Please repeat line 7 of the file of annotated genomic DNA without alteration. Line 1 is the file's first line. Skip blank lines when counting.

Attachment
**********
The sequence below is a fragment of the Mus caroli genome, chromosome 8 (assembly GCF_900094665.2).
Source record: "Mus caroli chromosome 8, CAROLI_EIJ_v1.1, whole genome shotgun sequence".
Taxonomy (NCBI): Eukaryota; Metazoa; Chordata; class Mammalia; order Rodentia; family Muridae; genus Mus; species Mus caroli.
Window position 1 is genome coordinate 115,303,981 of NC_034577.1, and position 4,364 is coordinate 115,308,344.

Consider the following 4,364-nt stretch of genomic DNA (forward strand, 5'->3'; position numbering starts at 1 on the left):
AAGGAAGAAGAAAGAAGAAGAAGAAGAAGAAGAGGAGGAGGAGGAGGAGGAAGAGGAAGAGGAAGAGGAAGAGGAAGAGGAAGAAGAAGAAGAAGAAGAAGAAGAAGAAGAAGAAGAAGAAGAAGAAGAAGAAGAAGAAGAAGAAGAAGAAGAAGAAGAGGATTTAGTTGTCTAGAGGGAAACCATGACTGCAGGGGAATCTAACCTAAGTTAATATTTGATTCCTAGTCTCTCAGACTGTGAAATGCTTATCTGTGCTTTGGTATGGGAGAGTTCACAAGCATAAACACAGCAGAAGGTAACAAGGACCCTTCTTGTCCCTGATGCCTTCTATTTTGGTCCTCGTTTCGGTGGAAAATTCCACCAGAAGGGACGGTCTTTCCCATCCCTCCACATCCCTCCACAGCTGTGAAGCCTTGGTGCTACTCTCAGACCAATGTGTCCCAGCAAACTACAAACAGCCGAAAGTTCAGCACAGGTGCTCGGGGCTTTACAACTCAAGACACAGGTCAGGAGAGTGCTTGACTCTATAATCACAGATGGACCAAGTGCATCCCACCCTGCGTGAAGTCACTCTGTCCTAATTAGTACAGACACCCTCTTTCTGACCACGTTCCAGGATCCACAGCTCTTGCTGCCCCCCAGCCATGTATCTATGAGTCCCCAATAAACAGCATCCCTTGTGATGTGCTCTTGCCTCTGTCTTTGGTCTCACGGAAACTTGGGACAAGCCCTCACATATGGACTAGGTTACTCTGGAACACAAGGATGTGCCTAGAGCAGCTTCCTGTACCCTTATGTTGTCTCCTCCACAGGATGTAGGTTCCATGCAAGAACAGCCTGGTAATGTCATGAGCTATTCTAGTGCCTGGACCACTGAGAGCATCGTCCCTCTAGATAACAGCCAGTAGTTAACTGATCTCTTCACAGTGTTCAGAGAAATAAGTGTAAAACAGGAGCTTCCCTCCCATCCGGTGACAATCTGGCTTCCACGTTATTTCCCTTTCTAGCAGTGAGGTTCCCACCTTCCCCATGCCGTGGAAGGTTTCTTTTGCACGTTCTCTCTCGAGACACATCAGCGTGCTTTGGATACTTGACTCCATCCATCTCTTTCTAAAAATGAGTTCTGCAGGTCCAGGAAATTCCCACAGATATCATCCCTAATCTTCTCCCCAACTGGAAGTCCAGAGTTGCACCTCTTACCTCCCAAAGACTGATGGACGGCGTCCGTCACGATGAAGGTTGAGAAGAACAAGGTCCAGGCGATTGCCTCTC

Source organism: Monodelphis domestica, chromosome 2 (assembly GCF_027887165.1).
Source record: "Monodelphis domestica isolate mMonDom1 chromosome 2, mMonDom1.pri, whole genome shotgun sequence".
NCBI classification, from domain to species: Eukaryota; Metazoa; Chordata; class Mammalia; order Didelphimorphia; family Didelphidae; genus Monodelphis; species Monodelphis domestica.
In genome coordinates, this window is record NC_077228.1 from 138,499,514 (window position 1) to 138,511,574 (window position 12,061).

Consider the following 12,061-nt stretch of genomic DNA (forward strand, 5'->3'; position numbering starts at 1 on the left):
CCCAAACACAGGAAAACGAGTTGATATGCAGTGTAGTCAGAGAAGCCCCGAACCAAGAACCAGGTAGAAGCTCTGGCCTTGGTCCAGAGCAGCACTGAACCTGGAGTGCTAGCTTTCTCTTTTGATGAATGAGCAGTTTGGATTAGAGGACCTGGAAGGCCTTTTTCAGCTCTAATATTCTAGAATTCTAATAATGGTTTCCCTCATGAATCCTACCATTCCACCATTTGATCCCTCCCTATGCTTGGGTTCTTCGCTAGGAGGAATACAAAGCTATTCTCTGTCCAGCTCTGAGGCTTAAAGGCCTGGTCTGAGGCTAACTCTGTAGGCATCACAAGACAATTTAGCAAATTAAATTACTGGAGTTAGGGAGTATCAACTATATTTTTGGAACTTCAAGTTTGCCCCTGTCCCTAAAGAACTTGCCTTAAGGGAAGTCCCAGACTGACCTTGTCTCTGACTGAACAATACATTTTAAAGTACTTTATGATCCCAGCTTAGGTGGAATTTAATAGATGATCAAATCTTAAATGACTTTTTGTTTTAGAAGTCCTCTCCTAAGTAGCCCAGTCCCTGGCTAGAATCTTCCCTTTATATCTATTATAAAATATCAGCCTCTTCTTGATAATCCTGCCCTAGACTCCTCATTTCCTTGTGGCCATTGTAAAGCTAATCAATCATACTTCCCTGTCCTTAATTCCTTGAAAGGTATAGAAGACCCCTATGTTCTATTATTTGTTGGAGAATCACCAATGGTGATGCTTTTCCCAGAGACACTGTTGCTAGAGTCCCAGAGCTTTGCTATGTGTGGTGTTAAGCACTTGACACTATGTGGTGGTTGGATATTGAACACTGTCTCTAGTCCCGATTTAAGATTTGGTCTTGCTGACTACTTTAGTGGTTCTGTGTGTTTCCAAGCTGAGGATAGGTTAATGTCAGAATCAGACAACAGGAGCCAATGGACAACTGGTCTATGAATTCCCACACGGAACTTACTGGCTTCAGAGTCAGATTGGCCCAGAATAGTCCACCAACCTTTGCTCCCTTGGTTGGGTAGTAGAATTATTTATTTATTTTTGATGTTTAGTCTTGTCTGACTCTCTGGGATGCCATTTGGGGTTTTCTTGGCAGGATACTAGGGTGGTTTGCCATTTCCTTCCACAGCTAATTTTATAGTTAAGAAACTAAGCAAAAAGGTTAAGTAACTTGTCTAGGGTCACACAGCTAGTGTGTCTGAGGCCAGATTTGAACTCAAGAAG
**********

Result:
Source organism: Monodelphis domestica, chromosome 2 (assembly GCF_027887165.1).